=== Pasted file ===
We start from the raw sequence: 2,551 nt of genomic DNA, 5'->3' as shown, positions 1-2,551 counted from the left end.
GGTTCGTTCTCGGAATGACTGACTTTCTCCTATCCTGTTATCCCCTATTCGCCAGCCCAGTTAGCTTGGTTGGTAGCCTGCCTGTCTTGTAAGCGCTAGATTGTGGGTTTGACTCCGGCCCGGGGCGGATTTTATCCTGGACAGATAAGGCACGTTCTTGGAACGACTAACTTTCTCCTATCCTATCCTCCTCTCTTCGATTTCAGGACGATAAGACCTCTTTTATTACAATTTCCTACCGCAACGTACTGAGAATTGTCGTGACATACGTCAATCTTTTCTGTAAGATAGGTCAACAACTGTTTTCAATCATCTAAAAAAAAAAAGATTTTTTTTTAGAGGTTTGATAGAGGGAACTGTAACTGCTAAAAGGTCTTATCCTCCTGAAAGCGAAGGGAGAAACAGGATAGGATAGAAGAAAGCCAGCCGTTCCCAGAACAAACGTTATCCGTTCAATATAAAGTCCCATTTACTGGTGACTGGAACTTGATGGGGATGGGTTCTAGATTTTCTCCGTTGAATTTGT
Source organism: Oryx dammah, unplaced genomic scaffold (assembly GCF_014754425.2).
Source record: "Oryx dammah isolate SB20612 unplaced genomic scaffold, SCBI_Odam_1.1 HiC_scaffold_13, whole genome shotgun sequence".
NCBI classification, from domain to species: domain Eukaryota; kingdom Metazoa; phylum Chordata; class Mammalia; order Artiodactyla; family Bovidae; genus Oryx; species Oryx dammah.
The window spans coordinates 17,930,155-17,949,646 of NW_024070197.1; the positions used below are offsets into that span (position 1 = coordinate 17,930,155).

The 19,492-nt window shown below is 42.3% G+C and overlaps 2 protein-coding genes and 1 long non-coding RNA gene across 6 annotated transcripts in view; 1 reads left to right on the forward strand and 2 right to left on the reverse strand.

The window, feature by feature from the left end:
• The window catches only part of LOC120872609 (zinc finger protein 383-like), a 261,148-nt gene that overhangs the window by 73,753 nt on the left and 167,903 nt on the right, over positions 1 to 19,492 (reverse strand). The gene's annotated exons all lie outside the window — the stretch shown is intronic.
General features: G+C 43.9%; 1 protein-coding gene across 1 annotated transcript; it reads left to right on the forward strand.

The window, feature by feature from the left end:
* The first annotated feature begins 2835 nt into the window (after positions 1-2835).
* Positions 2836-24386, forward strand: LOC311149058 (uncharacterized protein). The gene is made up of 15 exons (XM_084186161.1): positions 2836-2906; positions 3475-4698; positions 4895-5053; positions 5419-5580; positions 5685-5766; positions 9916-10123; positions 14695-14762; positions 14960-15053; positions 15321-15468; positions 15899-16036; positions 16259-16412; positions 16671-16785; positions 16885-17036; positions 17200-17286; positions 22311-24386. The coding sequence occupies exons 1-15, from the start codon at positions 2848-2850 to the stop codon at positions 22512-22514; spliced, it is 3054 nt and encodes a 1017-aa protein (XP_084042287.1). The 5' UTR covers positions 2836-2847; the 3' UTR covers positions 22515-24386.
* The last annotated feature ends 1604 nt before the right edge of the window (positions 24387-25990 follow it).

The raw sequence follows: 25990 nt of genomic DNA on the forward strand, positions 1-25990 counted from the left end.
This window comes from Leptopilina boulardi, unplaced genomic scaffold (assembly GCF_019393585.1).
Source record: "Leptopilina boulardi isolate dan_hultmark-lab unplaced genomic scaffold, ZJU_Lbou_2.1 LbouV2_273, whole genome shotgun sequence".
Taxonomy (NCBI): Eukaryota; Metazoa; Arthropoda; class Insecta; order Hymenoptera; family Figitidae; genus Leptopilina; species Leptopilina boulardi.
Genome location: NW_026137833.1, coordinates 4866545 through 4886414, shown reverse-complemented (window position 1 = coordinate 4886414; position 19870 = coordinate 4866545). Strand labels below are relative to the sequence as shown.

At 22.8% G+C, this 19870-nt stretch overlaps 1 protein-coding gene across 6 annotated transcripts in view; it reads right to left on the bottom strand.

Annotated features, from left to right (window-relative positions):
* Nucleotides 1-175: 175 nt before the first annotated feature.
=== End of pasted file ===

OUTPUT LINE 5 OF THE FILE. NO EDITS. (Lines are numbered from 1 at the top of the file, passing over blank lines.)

NCBI classification, from domain to species: domain Eukaryota; kingdom Metazoa; phylum Chordata; class Mammalia; order Artiodactyla; family Bovidae; genus Oryx; species Oryx dammah.